Medium vessel occlusions (MeVOs, ie, M2, M3, A2, A3, P2, and P3 segment occlusions) are increasingly recognized as a target for endovascular treatment in acute ischemic stroke. It is important to note that not all MeVOs are equal. Primary MeVOs occur de novo with the underlying mechanisms being very similar to large vessel occlusion strokes. Secondary MeVOs arise from large vessel occlusions through clot migration or fragmentation, either spontaneously or following treatment with intravenous thrombolysis or endovascular treatment. Currently, there are little data on the prevalence, management, and prognosis of acute ischemic stroke due to secondary MeVOs. This type of stroke is, however, likely to become more relevant in the future as indications for endovascular treatment continue to broaden. In this article, we describe different types of secondary MeVOs, imaging findings associated with them, challenges related to the diagnosis of secondary MeVOs, and their potential implications for treatment strategies and clinical outcomes.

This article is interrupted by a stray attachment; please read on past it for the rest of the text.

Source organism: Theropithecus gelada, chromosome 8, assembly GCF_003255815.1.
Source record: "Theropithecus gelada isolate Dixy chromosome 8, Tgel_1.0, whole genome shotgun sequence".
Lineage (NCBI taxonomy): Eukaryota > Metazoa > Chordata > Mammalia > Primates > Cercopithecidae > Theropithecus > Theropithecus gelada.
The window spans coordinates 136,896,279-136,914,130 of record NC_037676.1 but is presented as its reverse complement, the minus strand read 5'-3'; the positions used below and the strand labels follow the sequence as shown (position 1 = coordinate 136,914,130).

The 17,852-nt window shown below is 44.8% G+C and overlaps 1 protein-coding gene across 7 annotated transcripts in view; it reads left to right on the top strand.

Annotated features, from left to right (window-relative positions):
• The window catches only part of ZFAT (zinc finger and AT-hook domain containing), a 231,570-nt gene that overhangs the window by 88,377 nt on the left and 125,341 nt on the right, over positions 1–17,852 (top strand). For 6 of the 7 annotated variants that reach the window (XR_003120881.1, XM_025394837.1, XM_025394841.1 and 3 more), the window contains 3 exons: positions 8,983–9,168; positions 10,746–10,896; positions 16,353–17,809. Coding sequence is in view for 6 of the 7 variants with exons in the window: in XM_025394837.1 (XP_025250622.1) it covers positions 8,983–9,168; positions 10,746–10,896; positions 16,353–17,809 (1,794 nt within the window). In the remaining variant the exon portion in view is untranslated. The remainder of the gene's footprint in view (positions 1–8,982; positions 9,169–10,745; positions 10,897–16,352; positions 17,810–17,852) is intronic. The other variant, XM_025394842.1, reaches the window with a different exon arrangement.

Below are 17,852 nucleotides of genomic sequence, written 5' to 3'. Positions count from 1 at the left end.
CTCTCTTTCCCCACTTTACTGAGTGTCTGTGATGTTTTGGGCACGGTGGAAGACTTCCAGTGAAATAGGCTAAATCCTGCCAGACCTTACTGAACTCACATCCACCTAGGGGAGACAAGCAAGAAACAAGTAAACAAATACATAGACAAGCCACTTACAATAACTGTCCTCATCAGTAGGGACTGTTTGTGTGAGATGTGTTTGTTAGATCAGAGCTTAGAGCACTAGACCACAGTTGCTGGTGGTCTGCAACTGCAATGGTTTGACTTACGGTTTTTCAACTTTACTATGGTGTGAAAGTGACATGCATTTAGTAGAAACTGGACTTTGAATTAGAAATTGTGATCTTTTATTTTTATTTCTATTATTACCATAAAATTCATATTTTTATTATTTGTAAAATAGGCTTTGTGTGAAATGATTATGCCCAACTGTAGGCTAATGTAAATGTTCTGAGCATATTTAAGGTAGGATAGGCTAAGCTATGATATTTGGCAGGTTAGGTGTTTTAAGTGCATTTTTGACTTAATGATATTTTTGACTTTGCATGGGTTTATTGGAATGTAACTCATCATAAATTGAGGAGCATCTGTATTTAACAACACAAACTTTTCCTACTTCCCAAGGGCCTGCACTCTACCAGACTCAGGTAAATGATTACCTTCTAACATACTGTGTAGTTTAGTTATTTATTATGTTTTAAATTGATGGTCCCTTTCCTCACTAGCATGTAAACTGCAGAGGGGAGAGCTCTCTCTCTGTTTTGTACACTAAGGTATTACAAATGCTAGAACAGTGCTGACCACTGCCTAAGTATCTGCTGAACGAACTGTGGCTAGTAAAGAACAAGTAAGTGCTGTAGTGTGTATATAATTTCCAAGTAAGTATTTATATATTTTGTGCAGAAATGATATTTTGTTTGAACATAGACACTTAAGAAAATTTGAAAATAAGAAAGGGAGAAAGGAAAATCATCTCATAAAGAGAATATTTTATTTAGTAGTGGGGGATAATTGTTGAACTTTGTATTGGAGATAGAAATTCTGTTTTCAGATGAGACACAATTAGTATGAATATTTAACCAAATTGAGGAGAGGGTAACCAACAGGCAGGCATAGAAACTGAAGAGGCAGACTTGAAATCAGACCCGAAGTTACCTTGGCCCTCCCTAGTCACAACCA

Keywords: acute ischemic stroke; angiography; prognosis.